While there are rumors about an specialized ultra-slim MacBook, some are pointing out at the lack of optical drive, the most logical step for Apple is to make all of its portable product line as thin, light and complete as they can. Instead of making a niche product, their best interest is to make all their laptops, which are their most popular computers, more attractive than those of the competition.

To do this, technologies like LED backlighting, solid state drives (in line with the flash drive memory news that have been reaching the public through 2007, positioning Apple as one of the biggest clients of various flash memory companies), new processors and tighter reduction of components will most probably make their way through all the product line.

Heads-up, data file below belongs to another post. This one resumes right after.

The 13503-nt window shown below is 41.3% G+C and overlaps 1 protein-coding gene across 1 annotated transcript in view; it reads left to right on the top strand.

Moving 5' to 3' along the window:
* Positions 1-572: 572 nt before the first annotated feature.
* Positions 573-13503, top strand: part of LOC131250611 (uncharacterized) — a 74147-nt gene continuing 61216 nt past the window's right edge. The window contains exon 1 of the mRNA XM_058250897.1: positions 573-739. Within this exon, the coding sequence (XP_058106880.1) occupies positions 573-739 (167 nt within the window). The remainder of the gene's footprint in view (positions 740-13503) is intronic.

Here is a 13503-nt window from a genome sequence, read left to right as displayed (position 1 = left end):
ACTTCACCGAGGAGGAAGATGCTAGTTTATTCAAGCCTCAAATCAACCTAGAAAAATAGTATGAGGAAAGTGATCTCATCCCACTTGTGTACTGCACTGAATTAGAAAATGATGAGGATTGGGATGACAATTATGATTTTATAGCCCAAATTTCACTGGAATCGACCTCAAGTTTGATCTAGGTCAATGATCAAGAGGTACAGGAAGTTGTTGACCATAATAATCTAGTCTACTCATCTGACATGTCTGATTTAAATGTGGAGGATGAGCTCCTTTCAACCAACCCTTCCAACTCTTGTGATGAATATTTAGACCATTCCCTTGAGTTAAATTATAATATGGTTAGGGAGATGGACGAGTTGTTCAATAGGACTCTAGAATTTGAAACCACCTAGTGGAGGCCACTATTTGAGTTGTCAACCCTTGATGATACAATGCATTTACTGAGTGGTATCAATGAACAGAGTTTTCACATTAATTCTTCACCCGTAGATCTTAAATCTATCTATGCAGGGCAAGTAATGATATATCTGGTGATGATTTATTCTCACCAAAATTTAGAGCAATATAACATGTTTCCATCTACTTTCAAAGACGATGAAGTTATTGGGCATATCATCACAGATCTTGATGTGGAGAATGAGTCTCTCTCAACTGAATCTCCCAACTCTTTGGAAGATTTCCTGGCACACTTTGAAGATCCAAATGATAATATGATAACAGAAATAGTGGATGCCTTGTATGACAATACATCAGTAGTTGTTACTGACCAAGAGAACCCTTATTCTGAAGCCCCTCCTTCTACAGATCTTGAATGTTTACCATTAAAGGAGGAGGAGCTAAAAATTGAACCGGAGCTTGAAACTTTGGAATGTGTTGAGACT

One more thing

While the above could be perfectly real, there's always the dream factor, the "one more thing." A totally new product that will take everyone by surprise. Looking at the rumors, and as we discussed in the past, it may be some kind of magic tablet, so well made, cheap and practical that could overcome all the current limitations of the Tablet PC platform. It could also be an ACME Food Synthesizer or anything we can dream about.

Looking at the patents, the little news about component purchases and the rumors, these can be the possibilities:

MacBook Ultra-slim. We have seen recently unearthed dock patents that may be connected to a MacBook Ultra-Slim, but like other Apple research work, it may never reach the market or do it at a much-later date. However, we are more inclined to expect a major thickness and weight reduction of all the MacBook and MacBook Pro product line (like happened with the PowerBook G4 Titanium) than a specialized sub-notebook with separate docking station. If that happened, the difference in size and weight need to be huge enough to justify a different product line. Looking at the market size, it may not be justifiable.